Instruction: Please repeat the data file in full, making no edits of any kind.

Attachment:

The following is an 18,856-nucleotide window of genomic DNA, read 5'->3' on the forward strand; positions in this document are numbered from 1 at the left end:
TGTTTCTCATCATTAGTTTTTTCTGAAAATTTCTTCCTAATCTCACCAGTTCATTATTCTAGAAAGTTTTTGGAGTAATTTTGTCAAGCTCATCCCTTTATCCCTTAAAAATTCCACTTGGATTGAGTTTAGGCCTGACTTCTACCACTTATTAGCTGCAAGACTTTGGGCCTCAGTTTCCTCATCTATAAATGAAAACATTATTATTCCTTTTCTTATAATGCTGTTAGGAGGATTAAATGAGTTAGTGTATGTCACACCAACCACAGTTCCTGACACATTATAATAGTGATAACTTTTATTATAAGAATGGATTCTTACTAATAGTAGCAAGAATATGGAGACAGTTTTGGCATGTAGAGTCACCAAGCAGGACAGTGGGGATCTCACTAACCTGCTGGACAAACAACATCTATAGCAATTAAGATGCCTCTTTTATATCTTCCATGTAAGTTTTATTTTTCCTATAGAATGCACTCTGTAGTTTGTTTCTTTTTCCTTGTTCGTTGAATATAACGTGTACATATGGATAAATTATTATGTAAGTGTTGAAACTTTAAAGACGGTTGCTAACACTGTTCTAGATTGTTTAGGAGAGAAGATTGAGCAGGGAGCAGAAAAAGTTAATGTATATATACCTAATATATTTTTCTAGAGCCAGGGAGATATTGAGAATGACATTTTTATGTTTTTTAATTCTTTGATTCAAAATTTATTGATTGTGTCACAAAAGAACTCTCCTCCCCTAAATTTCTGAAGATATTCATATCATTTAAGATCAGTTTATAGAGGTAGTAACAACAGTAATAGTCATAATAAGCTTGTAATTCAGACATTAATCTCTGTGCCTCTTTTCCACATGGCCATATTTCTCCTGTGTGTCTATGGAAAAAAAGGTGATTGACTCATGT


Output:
The following is an 18,856-nucleotide window of genomic DNA, read 5'->3' on the forward strand; positions in this document are numbered from 1 at the left end:
TGTTTCTCATCATTAGTTTTTTCTGAAAATTTCTTCCTAATCTCACCAGTTCATTATTCTAGAAAGTTTTTGGAGTAATTTTGTCAAGCTCATCCCTTTATCCCTTAAAAATTCCACTTGGATTGAGTTTAGGCCTGACTTCTACCACTTATTAGCTGCAAGACTTTGGGCCTCAGTTTCCTCATCTATAAATGAAAACATTATTATTCCTTTTCTTATAATGCTGTTAGGAGGATTAAATGAGTTAGTGTATGTCACACCAACCACAGTTCCTGACACATTATAATAGTGATAACTTTTATTATAAGAATGGATTCTTACTAATAGTAGCAAGAATATGGAGACAGTTTTGGCATGTAGAGTCACCAAGCAGGACAGTGGGGATCTCACTAACCTGCTGGACAAACAACATCTATAGCAATTAAGATGCCTCTTTTATATCTTCCATGTAAGTTTTATTTTTCCTATAGAATGCACTCTGTAGTTTGTTTCTTTTTCCTTGTTCGTTGAATATAACGTGTACATATGGATAAATTATTATGTAAGTGTTGAAACTTTAAAGACGGTTGCTAACACTGTTCTAGATTGTTTAGGAGAGAAGATTGAGCAGGGAGCAGAAAAAGTTAATGTATATATACCTAATATATTTTTCTAGAGCCAGGGAGATATTGAGAATGACATTTTTATGTTTTTTAATTCTTTGATTCAAAATTTATTGATTGTGTCACAAAAGAACTCTCCTCCCCTAAATTTCTGAAGATATTCATATCATTTAAGATCAGTTTATAGAGGTAGTAACAACAGTAATAGTCATAATAAGCTTGTAATTCAGACATTAATCTCTGTGCCTCTTTTCCACATGGCCATATTTCTCCTGTGTGTCTATGGAAAAAAAGGTGATTGACTCATGT